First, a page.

What Black Folks Mean When We Say 'For The Culture'

by Sa'iyda Shabazz
Originally Published: 
'For The Culture' And Other Phrases Are Forms Of Cultural Appropriation
Scary Mommy and Thomas Barwick/Getty

For as long as Black people have lived in the United States, our culture has been appropriated by white people. Cultural appropriation is as American as apple pie. Black culture, especially language, is constantly being used by non-Black folks, but especially white people. With the invention and always rising popularity of social media, our language has become fair use for people it’s not meant for.

White people don’t even have culture. I’m not saying this to be mean or hurtful, but like, whiteness isn’t built on anything but appropriation and colonizing. Like, what is white culture? Singing “Don’t Stop Believing” at karaoke? The “ba ba ba” in “Sweet Caroline”? Or maybe the guarantee that a white dude with a guitar of a certain age will break out into “Wonderwall” at a party? Is that your definition of culture?

Whiteness is pervasive, and that leads to the sense of entitlement they feel over other cultures. Black culture is something they can steal because there’s so much to steal from. Our culture was created because we didn’t have anything else. And we can’t even keep it as ours. Because without fail, white people will find it, love it and then run us out of it. We’ve seen it so many times, from our food to our music to our language.

Language is a huge part of Black culture. When it’s spoken by Black people, AAVE (African American Vernacular English) is seen as an inferior language. But when it slowly makes its way into mainstream culture and used by white people, that shifts. Suddenly, what is thought of as “ghetto” or uneducated is suddenly cool and trendy. But Black people never get credit for their contributions to mainstream language, nor do they get to use it without judgment.

In an article on the subject for feminuity, Anisha Phillips writes, “Black people regularly have to self-police their use of BVE (Black Vernacular English) in order to survive, while non-Black people can toggle back and forth freely without having to worry about the social or economic consequences.”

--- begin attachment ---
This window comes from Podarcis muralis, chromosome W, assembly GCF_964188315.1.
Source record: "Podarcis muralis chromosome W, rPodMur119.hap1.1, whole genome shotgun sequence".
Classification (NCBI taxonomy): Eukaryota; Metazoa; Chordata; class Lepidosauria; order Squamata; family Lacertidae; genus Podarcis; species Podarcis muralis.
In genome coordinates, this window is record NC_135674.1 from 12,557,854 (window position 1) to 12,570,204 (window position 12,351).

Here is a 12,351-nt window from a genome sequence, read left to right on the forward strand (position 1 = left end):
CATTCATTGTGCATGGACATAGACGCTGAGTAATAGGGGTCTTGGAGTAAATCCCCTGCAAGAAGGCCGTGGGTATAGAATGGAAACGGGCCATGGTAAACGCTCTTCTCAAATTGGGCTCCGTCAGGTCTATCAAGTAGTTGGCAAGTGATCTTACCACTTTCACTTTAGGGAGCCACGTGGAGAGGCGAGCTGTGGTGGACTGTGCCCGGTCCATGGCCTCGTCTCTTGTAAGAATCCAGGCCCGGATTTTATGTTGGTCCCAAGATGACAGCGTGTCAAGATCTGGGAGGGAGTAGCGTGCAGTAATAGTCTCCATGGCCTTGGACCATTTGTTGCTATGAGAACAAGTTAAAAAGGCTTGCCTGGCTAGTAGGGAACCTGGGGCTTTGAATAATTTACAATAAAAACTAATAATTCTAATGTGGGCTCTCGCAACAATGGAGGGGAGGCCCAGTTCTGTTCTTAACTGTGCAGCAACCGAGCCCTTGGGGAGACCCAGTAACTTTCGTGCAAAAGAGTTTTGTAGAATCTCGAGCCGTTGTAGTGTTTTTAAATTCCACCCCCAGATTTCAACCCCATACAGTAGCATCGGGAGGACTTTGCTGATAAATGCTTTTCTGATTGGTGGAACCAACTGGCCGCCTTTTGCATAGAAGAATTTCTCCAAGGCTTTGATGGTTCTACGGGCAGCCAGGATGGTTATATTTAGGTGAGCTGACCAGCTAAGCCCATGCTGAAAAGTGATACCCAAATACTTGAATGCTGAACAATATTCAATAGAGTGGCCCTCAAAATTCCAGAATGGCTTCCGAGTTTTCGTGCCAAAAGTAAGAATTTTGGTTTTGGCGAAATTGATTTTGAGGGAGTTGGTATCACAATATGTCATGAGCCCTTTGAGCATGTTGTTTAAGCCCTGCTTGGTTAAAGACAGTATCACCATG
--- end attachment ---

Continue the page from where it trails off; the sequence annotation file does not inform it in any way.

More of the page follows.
And that’s the thing about the lack of white culture and appropriation of Black culture. Because white people are the gatekeepers of what becomes mainstream, they make the rules. So a Black person who dares to speak using AAVE is seen as less than. But then the white person who views them that way uses the same words and is seen as hip and trendy. Nothing exacerbates this more than social media and “internet speak.” What many people believe is internet speak is really appropriated AAVE. It’s not anything clever or new, it’s just stealing Black culture.

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One of the most recent AAVE phrases to become internet speak is “for the culture.” The phrase was popularized by the rap group Migos. They used it to call out their fellow rap artists for using their lyrical style without properly giving credit. Speaking up about their discomfort was done “for the culture.” And the culture they’re referring to is very definitely Black culture, more specifically, rap culture. But considering rap is the only form of music created by Black people that hasn’t been entirely appropriated by white people, it’s easy to see the culture references as the same. Because of how our culture is appropriated, it has become another phrase stolen for internet speak.